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Duch Victims Want Stupa in Remembrance of the Dead

Victims of the Khmer Rouge say they should be granted more compensation than was handed over by the Khmer Rouge tribunal on Monday.

The court sentenced Khmer Rouge torture chief Duch, whose real name is Kaing Kek Iev, to a further 19 years in prison, and it read the names of some victims as part of its judgement.

Now, a number of victims say a stupa should be erected to commemorate the more than 12,000 people who died within Tuol Sleng prison under Duch's supervision.

The tribunal is meant to include the needs of victims, as part of national reconciliation under a scheme called “collective compensation.” As part of the compensation, tribunal judges ordered the names of victims be listed on the tribunal website.

But Chum Sirath, a civil party complainant in the Duch trial, said few people will be able to see the website, and that a stupa erected in a public place would be better compensation.

Chum Sarith lost four members of his family, including a baby, at Tuol Sleng. He said the 35-year sentence, commuted to a remaining 19 years, sent the wrong message to the public. The murderer of a single person can receive a similar sentence, he said.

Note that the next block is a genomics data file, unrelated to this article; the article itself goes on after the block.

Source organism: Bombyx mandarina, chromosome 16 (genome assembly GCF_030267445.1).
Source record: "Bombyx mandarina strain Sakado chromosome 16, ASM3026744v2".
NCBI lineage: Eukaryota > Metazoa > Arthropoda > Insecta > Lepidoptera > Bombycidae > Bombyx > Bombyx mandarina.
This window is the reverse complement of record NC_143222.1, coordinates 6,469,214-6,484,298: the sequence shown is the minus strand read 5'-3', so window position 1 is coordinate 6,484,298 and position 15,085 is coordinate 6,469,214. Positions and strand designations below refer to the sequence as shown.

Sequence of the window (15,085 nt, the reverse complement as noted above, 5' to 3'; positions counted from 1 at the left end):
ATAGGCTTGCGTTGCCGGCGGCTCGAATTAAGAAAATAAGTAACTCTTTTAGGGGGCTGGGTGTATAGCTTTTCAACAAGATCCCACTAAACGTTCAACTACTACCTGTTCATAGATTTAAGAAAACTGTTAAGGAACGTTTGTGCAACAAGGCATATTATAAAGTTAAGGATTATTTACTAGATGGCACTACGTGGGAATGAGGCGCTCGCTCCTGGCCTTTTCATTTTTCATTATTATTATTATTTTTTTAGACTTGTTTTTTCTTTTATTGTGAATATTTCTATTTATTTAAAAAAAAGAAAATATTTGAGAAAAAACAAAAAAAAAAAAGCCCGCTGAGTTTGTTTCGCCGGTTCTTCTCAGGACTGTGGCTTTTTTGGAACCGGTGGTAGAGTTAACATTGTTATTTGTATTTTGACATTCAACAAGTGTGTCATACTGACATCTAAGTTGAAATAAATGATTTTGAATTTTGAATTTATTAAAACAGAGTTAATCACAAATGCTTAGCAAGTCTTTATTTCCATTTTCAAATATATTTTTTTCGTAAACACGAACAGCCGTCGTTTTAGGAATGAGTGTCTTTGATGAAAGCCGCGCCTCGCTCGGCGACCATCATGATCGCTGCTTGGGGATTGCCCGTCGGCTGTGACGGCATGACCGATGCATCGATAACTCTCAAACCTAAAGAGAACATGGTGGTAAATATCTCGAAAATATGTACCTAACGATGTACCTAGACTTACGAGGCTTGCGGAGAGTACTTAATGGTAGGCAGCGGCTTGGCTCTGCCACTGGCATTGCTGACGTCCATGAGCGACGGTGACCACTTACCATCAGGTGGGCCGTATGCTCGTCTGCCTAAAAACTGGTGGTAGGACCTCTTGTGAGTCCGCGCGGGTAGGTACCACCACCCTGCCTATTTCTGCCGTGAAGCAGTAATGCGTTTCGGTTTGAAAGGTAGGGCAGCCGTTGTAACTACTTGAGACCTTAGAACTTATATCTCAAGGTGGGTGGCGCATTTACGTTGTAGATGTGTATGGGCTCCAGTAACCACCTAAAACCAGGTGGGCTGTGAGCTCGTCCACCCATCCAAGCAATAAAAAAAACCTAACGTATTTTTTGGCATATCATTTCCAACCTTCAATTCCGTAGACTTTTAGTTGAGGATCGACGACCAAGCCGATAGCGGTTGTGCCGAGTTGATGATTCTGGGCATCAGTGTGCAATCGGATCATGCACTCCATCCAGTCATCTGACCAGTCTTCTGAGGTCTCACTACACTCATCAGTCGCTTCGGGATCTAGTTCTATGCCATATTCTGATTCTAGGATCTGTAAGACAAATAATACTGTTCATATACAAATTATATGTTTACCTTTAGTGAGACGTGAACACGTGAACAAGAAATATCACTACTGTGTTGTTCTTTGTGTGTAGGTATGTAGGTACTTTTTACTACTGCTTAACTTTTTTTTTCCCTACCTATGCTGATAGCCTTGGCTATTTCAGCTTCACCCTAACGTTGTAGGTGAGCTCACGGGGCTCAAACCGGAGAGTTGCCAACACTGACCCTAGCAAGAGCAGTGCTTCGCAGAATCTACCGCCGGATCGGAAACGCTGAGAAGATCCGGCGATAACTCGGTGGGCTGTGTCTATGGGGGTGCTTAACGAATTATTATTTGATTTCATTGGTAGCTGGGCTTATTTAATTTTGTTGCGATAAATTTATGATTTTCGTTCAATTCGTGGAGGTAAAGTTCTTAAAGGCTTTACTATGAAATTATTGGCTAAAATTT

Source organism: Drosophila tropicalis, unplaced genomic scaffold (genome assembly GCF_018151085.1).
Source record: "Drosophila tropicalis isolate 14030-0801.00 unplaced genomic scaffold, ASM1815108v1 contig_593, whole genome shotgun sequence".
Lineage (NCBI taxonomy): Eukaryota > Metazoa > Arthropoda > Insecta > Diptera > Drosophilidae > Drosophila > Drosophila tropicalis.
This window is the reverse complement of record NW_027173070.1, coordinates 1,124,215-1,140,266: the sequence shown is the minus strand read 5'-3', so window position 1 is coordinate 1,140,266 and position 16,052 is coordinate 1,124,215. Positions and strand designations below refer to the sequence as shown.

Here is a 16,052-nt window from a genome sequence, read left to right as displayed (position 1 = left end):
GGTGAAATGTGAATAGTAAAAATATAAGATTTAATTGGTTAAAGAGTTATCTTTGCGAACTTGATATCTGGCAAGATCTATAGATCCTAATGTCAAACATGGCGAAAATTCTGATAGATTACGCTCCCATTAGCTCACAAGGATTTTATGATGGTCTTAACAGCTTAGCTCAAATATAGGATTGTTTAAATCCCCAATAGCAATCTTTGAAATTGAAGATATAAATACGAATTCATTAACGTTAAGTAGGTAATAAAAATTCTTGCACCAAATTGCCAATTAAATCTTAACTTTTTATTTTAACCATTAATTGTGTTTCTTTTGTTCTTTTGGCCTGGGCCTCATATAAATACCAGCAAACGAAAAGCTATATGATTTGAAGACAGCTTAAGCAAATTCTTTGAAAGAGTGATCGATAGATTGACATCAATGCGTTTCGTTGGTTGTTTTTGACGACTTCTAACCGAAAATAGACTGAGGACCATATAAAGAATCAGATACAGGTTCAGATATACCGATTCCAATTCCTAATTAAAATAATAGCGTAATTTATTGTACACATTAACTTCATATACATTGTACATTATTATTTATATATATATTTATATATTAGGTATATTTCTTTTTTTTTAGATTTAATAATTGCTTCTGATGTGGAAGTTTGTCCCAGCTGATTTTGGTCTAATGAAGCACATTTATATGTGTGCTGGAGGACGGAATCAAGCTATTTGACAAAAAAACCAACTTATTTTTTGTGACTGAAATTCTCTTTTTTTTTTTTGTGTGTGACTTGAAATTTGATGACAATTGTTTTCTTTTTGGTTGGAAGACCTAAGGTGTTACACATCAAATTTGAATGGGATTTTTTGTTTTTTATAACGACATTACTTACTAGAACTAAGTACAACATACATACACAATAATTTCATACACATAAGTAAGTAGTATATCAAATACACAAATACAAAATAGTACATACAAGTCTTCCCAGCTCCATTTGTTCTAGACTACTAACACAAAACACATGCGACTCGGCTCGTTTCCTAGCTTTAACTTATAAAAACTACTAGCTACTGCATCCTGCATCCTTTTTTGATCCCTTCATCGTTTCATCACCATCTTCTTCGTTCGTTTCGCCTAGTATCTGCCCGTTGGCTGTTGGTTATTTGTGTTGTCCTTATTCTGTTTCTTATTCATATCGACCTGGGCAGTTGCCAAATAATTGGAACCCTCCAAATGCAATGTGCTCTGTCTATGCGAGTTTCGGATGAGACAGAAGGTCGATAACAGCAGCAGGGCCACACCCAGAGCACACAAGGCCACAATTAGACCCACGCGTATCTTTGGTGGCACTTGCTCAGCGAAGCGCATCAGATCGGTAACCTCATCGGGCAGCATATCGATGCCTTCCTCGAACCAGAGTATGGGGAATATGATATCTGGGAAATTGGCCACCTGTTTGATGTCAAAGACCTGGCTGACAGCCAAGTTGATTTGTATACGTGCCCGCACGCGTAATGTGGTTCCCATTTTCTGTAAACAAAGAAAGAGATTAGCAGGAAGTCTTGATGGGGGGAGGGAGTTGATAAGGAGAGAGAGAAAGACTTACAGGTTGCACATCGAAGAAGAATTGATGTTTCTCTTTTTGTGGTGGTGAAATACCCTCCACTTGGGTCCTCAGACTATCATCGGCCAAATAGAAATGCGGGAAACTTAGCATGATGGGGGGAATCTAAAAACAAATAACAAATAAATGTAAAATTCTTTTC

Chum Mey, who survived the torture center, said even perpetrators of crimes at Tuol Sleng lost family members, making a stupa an important part of reconciliation. “So when we all together commemorate a ceremony at a temple again and again, then we know each other and become mutual friends,” he said. “Then reconciliation will be done.”

Long Panhavuth, a tribunal monitor for the Cambodian Justice Initiative, said he agreed with the stupa proposal.

“That means we recall those who died, especially family members of the victims, who want to see the names of the deceased, because there might be a place to commemorate the souls of the victims,” he said.

The Duch verdict was a landmark for the UN-backed court, as it seeks to try those most responsible for the mass atrocities of the Khmer Rouge.

In a press briefing in Washington Tuesday, US State Department spokesman Philip Crowley applauded “the commitment of the national and international judges for their comprehensive and independent work to uphold an international standard of justice and due process in this case.”

The verdict provided relief for some victims. Van Nath, who also survived Tuol Sleng, told VOA Khmer he felt better after Monday's announcement.

The tribunal will now move forward with its second case, against senior leaders of the regime now in detention, including Nuon Chea, Khieu Samphan, Ieng Sary and Ieng Thirith.